There needs to be “a substantive response [by Cain] rather than an attempt to blame other people for why the allegations have surfaced at this time,” says Lisalyn Jacobs, vice president for government relations at Legal Momentum, a women’s legal defense group in Washington.

Sharon Bialek became the first to publicly describe an allegation of sexual misconduct by Cain. At a press conference Nov. 7, she said she was doing so “on behalf of all women who are sexually harassed in the workplace but do not come [forward] out of fear of retaliation or public humiliation.”

Once an employee of the National Restaurant Association, but not at the time that the behavior allegedly occurred in 1997, Ms. Bialek said Cain reached into her skirt and pushed her head toward his groin when they were in a parked car, and when she protested, she said Cain’s response was, “You want a job, right?”

Cain’s campaign sent out an e-mail outlining Bialek’s troubled financial history and suggesting she wants to gain financially from her claims, a charge she has denied.

Karen Kraushaar, who received a settlement from the National Restaurant Association in 1999 for a claim of harassment against Cain, who led the organization at the time, became more outspoken this week after her name was revealed in the press.

Since then, stories have emerged about a complaint she filed several years later about unfair treatment and a sexually discriminatory e-mail sent by a manager at a different workplace.

Ms. Kraushaar says that’s not relevant, nor is it an indication of an out-to-get-you mentality that some would like to attribute to her, the Associated Press reports.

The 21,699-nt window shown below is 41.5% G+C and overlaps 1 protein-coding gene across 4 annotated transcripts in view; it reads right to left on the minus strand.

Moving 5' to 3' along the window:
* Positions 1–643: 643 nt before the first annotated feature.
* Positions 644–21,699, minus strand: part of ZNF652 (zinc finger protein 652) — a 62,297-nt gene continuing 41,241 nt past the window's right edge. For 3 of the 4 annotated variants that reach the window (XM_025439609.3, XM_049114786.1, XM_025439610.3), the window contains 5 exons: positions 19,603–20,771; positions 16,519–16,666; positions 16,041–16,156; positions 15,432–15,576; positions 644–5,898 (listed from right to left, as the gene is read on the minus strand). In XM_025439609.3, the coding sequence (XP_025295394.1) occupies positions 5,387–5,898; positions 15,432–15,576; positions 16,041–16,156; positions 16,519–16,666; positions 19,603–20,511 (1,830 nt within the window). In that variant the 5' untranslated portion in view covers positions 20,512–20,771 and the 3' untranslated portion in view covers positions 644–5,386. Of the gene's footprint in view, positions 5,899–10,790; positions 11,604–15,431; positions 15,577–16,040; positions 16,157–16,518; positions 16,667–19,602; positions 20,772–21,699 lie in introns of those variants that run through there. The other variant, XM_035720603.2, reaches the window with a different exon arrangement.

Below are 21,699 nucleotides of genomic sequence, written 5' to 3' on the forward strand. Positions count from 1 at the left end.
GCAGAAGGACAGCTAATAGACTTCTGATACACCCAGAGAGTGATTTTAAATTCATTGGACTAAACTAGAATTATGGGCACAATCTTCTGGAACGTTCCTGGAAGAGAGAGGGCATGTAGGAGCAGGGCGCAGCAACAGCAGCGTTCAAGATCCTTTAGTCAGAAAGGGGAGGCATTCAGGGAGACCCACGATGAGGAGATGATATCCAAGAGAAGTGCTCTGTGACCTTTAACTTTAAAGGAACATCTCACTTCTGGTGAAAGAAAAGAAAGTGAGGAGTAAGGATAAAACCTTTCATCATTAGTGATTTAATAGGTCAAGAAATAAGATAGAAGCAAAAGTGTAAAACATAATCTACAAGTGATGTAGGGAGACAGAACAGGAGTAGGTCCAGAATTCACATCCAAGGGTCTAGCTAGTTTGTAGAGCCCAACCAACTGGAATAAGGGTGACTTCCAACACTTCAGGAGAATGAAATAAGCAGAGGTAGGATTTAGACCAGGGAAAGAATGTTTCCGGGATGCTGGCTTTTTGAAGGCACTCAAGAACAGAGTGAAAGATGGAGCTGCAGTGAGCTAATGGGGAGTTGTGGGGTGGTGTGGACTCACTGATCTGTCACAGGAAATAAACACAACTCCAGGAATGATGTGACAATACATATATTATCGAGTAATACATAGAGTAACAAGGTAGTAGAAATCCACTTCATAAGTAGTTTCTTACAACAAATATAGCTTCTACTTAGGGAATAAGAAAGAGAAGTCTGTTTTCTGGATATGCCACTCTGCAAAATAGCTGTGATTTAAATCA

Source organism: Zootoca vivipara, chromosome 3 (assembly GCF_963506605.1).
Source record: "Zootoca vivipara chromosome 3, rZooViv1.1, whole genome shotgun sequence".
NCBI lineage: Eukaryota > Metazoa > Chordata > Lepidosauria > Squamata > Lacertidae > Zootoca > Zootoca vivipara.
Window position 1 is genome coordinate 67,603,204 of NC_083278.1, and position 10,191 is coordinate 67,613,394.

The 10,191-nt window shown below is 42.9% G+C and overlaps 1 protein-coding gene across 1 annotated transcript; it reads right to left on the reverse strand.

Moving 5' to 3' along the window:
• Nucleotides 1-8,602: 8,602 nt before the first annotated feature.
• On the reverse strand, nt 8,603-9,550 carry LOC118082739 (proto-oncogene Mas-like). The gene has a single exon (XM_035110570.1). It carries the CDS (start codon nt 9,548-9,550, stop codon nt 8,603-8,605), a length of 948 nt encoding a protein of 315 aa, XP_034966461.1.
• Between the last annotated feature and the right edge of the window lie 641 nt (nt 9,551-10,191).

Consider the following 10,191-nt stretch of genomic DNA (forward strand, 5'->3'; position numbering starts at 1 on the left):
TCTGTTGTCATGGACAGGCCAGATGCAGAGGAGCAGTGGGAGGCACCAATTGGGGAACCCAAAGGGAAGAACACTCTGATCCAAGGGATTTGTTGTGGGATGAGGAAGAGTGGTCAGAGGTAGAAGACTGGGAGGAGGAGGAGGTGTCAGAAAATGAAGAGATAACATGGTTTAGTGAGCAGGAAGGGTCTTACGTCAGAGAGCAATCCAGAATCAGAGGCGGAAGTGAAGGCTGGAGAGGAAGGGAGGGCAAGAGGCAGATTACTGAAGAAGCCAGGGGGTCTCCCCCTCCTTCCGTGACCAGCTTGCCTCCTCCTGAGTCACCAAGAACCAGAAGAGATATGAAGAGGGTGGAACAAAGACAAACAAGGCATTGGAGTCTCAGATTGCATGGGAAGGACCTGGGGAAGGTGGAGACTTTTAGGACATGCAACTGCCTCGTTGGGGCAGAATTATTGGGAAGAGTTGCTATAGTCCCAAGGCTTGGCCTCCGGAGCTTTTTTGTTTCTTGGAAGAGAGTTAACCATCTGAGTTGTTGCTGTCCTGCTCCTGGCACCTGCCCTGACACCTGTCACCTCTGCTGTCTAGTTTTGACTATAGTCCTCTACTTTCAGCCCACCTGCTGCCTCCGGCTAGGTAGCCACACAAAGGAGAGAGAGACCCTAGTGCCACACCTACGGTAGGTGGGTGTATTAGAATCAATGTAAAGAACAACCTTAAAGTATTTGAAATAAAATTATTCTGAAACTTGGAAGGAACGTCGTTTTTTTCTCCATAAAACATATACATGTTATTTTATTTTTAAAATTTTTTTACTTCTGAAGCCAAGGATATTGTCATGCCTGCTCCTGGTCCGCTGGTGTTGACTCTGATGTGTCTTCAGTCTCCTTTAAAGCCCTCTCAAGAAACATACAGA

Kraushaar’s attorney, Joel Bennet, is planning a joint press conference for her, Bialek, and any other women who want to go public with their stories on this matter, Politico reports.

When several accusers have come forward with claims about sexual harassment, it’s common to find “that the [accused] person has done similar things in the same place or a previous setting– it’s a behavior pattern that they don’t believe is inappropriate,” says attorney Ralph Torres of Denver, who has represented both employees and employers in various sexual harassment cases.

But a settlement doesn’t necessarily mean the accused is guilty, Mr. Torres notes. Sometimes it’s just a practical matter for a company to spend less money on a settlement than it would have to spend on a court battle.

All the attention the accusations are receiving in the media could raise awareness among employers and employees – a reminder that it’s important to understand and follow policies regarding sexual harassment, law and gender experts say.

People often remain unclear about what behavior is appropriate, says Ms. Jacobs of Legal Momentum. On a Washington radio show recently, a caller asked if hugging someone at work who had lost a loved one could result in claims of harassment. Jacobs had to explain the basics – that usually harassment involves an egregious incident, a pattern of unwanted advances, or behavior that creates a hostile work environment.

“Each time one of these celebrated cases happens, it does raise public consciousness ... and serves as a useful deterrent ... to people seeking any kind of public position,” says Rhode of Stanford. “[Cain’s] not getting a free pass here. This is now the subject of the campaign debate, and it really does put some of the burden on people who say they don’t think it’s relevant [to the election] to explain why.”